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http://dx.doi.org/10.1097/NT.0000000000000063DOI Listing
http://www.ncbi.nlm.nih.gov/pmc/articles/PMC4244211PMC
November 2014
2 Reads

Can Low-Income Americans Afford a Healthy Diet?

Nutr Today 2010 Nov;44(6):246-249

Nutritional Sciences Program and the Center for Obesity Research, School of Public Health and Community Medicine, University of Washington, Seattle, WA 98195.

Many nutritional professionals believe that all Americans, regardless of income, have access to a nutritious diet of whole grains, lean meats, and fresh vegetables and fruit. In reality, food prices pose a significant barrier for many consumers who are trying to balance good nutrition with affordability. The Thrifty Food Plan (TFP), commonly cited as a model of a healthy low-cost diet, achieves cost goals by relaxing some nutrition constraints and by disregarding the usual eating habits of the American population. Read More

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http://dx.doi.org/10.1097/NT.0b013e3181c29f79DOI Listing
http://www.ncbi.nlm.nih.gov/pmc/articles/PMC2847733PMC
November 2010
11 Reads

Choline: Dietary Requirements and Role in Brain Development.

Nutr Today 2007 ;42(4):181-186

Choline is needed for the maintenance of the structural integrity and signaling functions of cell membranes, for neurotransmission, and for transport of lipids and as a source of methyl groups. Choline can be made de novo in the body, but some individuals must also obtain choline in the diet to prevent deficiency symptoms. A number of environmental and genetic factors influence dietary requirements for choline, and average intakes in the population vary widely. Read More

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http://dx.doi.org/10.1097/01.NT.0000286155.55343.faDOI Listing
http://www.ncbi.nlm.nih.gov/pmc/articles/PMC2518394PMC
January 2007
7 Reads
9 Citations

Insulin and Amino Acids Are Critical Regulators of Neonatal Muscle Growth.

Authors:
Teresa A Davis

Nutr Today 2008 ;43(4):143-149

Teresa A. Davis, Ph.D., is a Professor of Pediatrics in the USDA/ARS Children's Nutrition Research Center at Baylor College of Medicine, Houston Texas. Her research focuses on the nutritional and hormonal regulation of protein metabolism and growth.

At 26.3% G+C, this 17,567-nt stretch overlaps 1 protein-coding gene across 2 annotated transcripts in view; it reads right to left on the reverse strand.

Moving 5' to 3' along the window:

Newborn humans and animals grow at very rapid rates because they use the protein that they eat very efficiency to increase body protein mass. This high efficiency of protein deposition in neonates is largely due to their ability to markedly increase the amount of protein synthesized in their muscles when they eat. This enhanced stimulation of muscle protein synthesis after eating is mediated by the rise in the hormone, insulin, and the rise in amino acids, which are the building blocks of protein. Read More

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http://dx.doi.org/10.1097/01.NT.0000303337.37556.17DOI Listing
http://www.ncbi.nlm.nih.gov/pmc/articles/PMC2666879PMC
January 2008
2 Reads

Print-to-Practice: Designing Tailored Print Materials to Improve Cancer Survivors' Dietary and Exercise Practices in the FRESH START Trial.

Nutr Today 2007 May;42(3):131-138

Tenured professor with appointments in the School of Nursing and the Department of Surgery at Duke University Medical Center. She also was recognized as a Komen Professor of Survivorship for her research aimed at improving the lifestyle behaviors of cancer survivors.

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http://dx.doi.org/10.1097/01.NT.0000277790.03666.95DOI Listing
http://www.ncbi.nlm.nih.gov/pmc/articles/PMC2600553PMC
May 2007
1 Read

Comparison of 1989 RDAs and DRIs for Water-Soluble Vitamins.

Nutr Today 2004 Mar;39(2):88-93

Alison L. Eldridge, is the Manager of Nutrition Sciences at the General Mills, Inc., Bell Institute of Health and Nutrition, Minneapolis, Minn.